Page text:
The nRF Programmer app for the Thingy:53 offers a new level of simplicity in a prototyping platform, enabling users to select from pre-made firmware and flash it directly over-the-air from an iOS or Android device. This feature allows for uploading new firmware to the nRF5340 SoC and utilizing the built-in sensor capabilities anywhere, without requiring a PC connection.
nRF Connect SDK
The Nordic Thingy:53 has full support in the nRF Connect SDK for programming custom firmware applications. This SDK is a scalable and unified software development kit for building products based on all the nRF52, nRF53 and nRF91 series wireless devices. It provides developers with an extensible framework for building firmware for devices and applications, from lightweight to computational heavy tasks, and integrates the Zephyr RTOS and a wide range of samples, application protocols, protocol stacks, libraries, and hardware drivers. The nRF Connect SDK offers a single code base for all devices and software components, simplifying the process of porting modules, libraries, and drivers from one application to another, and resulting in high memory efficiency.
It is pretty easy to get started using the Thingy 53. Let's see how we can try out the inbuilt Edge Impulse model which is present in all Thingy 53's by default. It is basically a motion detection model that tells about idle state, snake motion, up down and wave motion.
1. Download and install the nRF Edge Impulse App from Play Store or App store
2. Create an account or log in.
3. Create new Project -> Enter a name for your project
4. Turn on Bluetooth for searching your Thingy 53. Also turn on the Thingy 53. You will see a flashing blue and green light.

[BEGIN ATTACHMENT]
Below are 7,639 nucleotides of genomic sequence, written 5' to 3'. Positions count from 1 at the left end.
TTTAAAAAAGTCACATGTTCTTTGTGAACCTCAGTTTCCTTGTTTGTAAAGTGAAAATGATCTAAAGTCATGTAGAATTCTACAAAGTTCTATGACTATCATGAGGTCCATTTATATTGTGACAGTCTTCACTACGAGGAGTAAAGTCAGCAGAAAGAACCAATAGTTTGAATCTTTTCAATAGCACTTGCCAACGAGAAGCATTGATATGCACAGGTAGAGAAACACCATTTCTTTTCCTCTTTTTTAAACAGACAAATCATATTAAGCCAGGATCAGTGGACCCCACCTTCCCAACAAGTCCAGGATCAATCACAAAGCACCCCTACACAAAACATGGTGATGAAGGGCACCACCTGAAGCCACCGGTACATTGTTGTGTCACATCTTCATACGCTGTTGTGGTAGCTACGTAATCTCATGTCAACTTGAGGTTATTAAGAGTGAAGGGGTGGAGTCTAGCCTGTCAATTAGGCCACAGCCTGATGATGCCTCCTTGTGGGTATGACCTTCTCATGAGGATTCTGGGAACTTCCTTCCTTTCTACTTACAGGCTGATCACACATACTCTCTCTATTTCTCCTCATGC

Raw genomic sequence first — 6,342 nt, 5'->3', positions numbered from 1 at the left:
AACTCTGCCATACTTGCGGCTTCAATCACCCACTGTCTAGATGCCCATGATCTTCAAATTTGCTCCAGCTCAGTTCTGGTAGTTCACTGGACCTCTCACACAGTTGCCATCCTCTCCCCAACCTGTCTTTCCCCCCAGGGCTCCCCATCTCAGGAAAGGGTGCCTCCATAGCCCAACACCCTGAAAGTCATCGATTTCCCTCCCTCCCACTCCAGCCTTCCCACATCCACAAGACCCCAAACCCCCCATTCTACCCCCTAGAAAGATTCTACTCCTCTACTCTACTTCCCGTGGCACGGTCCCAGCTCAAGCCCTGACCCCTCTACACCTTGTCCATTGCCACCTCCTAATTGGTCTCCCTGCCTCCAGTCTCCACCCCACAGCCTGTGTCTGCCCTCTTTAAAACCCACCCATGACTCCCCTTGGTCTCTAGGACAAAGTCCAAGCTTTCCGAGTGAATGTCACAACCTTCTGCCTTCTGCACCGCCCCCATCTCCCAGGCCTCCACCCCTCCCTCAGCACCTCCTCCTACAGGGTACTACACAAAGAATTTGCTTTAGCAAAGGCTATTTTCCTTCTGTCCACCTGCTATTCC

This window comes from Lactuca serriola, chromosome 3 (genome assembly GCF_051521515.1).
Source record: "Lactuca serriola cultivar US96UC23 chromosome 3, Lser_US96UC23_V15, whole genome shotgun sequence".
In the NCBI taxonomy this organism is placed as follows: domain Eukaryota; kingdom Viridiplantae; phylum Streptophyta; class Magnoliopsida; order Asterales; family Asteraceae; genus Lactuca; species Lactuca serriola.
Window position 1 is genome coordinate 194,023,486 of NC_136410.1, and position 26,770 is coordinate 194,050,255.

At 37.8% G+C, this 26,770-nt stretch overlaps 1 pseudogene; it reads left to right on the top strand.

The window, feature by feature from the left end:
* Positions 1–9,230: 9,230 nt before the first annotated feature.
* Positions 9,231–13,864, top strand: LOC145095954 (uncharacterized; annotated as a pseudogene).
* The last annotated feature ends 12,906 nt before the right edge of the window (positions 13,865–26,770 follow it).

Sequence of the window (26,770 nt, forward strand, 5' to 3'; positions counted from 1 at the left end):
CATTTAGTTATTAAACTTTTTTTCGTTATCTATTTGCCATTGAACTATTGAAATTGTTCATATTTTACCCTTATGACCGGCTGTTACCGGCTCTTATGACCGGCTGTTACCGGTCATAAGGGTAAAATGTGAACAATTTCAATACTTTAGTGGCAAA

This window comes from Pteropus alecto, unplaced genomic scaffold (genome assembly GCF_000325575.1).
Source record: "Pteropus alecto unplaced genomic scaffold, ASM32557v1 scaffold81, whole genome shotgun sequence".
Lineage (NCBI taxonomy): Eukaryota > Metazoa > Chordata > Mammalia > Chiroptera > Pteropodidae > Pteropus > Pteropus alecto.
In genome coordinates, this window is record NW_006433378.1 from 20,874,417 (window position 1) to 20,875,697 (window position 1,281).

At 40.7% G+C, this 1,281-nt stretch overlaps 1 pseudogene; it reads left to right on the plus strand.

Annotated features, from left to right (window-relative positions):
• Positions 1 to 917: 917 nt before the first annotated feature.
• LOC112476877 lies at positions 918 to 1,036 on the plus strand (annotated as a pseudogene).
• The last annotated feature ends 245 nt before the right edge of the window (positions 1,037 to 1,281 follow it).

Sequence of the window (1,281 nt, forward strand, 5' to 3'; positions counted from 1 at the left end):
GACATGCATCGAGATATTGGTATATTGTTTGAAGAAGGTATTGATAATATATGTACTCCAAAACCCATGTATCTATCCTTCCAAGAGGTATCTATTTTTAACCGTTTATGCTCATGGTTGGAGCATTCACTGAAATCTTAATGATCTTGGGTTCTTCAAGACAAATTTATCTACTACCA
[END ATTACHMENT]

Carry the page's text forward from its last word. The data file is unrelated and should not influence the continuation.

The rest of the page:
5. You will see "EdgeImpulse" in add devices. Just Click on that and your device will get connected. The Thingy 53 will show a constant Red Light.
6. Now time to start testing out the default model. Go to the Inferencing tab and click on start.
7. You will see "idle" if your Thingy 53 is just kept stable. Now try various motions like snake, up down or a wave motion. You will see the values changing on the app.
8. A blue led will flash every time it sends a response to the Edge Impulse App
9. Click on stop once you are done testing out
Searching the device
We can also see all the details about the sensors once we get connected to the device by clicking on it.
That's how easy it is to use a model deployed on the Thingy 53!
Now, time to go ahead and dig deeper into the Thingy 53 and build our own model.
Getting started guide and the documentation makes it easy to try out various things. All these resources are linked down below at the end of the review blog.
I also tried the nRF Programmer App to change the firmware of the Thingy 53. I tried the nRF Machine Learning Firmware to test it out and moved back to Edge Impulse for building the model which I will show in the next section.
I have created a video trying out the nRF Machine Learning default model. This firmware can be used along with the nRF Connect SDK and Data Forwarder for making forwarding data from custom ML models as well.
So, I cloned this already publicly available project to test out the building process. This model basically detects "Hello, world", unknown sound and noise using the mic on the Thingy 53. It has 34 mins of collected data for training the model. It uses 80/20 split for dividing between training and testing. The most interesting part is the impulse design. We can select various models for preprocessing of the data like for keywords in Audio Files. Also, we can build a Keras based Neural Network. It has a cool looking, easy to use GUI for adding different layers. Along with running the model, we get to see the data results and accuracy of the model in a very visual manner.